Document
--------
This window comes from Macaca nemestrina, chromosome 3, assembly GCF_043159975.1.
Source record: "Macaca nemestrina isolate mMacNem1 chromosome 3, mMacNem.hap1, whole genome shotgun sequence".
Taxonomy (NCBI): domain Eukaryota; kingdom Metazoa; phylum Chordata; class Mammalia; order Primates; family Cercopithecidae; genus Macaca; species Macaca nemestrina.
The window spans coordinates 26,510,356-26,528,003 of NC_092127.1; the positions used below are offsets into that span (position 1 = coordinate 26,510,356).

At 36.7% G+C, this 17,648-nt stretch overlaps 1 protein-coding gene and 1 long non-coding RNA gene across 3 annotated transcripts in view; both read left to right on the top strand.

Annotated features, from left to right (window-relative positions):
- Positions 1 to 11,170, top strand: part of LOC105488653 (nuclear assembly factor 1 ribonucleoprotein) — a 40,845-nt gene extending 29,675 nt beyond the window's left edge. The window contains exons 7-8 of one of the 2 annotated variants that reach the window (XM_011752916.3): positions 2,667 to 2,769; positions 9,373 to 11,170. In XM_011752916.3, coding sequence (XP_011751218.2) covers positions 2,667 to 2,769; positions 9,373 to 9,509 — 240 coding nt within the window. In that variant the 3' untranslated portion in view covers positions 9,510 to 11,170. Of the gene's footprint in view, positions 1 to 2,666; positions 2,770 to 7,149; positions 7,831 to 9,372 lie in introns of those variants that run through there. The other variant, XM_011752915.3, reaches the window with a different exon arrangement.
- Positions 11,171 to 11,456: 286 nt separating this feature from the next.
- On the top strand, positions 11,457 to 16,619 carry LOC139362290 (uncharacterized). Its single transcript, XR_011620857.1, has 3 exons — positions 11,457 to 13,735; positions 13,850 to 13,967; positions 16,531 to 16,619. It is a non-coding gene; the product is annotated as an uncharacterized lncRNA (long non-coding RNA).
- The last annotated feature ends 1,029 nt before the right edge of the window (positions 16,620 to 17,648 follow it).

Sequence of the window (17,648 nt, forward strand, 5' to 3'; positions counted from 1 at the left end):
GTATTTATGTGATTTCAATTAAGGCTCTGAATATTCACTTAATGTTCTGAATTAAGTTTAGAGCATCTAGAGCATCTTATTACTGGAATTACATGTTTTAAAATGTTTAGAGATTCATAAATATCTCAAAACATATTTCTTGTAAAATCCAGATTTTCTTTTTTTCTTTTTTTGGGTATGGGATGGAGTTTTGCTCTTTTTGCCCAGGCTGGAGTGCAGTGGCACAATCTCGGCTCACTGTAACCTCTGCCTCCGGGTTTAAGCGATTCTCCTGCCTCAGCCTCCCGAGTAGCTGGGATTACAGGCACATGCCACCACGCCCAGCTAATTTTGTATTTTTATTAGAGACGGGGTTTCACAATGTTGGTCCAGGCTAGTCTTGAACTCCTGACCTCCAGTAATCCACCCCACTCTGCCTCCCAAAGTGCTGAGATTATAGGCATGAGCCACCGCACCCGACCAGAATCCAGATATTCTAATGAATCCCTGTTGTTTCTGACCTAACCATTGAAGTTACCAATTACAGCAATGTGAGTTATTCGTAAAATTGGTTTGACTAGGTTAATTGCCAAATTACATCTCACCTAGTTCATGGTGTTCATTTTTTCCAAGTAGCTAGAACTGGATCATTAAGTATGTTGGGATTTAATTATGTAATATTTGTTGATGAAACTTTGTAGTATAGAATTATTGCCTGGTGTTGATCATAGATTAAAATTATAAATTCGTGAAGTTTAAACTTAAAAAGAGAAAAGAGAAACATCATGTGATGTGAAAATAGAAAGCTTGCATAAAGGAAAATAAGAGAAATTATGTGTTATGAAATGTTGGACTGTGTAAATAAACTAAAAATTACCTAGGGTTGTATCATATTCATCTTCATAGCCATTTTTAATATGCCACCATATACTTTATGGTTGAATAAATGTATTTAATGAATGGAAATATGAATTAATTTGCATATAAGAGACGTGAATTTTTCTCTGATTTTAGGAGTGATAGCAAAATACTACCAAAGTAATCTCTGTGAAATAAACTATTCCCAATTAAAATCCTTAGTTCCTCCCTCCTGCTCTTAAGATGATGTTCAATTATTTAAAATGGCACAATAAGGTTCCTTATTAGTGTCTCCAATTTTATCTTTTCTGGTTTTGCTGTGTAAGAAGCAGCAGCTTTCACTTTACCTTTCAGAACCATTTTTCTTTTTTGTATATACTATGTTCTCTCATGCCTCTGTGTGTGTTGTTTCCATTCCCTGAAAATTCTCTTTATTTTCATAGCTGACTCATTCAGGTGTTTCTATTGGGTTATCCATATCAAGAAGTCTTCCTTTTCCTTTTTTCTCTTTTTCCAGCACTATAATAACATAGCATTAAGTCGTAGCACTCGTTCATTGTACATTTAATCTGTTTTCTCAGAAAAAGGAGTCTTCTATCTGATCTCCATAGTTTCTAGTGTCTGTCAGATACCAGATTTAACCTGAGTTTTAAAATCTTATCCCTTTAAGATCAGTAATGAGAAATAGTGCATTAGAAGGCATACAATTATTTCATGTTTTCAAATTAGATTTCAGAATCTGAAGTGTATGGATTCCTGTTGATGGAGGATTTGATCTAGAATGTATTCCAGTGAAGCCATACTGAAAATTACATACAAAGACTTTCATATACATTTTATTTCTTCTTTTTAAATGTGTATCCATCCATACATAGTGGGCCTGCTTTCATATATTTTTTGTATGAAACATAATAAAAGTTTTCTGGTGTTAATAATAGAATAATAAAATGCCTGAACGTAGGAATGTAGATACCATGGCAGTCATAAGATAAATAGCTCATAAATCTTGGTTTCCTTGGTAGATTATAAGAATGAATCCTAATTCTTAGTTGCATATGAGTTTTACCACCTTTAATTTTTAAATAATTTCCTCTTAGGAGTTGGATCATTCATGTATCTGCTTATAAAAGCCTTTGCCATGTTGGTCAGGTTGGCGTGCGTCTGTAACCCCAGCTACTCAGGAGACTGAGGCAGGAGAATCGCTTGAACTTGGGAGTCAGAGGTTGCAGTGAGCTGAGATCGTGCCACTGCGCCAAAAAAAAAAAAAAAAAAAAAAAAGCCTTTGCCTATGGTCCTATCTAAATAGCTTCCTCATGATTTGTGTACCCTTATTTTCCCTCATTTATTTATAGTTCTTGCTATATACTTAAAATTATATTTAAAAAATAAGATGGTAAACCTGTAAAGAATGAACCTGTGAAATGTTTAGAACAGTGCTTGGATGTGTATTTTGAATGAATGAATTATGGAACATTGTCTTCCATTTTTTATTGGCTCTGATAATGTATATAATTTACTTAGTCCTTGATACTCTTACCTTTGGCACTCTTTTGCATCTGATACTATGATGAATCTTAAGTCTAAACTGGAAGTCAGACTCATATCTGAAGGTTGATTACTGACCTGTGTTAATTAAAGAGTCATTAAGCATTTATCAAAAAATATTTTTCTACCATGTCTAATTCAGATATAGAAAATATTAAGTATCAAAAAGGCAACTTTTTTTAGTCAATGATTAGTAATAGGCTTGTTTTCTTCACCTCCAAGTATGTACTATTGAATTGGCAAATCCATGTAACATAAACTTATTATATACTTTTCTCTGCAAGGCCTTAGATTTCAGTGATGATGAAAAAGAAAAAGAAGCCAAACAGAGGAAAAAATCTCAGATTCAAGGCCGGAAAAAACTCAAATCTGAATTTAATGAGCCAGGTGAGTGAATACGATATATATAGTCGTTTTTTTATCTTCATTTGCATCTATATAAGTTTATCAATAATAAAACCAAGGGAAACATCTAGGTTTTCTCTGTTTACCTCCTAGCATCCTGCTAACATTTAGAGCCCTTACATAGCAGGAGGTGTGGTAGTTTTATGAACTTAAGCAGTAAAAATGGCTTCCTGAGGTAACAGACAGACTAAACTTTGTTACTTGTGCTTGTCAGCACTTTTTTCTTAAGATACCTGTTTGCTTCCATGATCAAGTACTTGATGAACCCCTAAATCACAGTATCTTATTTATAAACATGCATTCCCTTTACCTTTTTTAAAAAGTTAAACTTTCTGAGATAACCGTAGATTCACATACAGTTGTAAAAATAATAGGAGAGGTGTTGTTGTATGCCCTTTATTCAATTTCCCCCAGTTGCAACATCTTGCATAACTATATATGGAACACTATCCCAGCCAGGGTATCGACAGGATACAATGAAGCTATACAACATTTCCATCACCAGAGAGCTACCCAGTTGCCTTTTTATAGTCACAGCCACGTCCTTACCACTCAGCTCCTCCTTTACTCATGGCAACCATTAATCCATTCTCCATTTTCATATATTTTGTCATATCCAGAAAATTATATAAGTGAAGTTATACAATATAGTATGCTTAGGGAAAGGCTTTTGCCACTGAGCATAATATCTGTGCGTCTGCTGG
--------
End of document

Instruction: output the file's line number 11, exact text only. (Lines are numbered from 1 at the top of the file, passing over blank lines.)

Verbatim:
Sequence of the window (17,648 nt, forward strand, 5' to 3'; positions counted from 1 at the left end):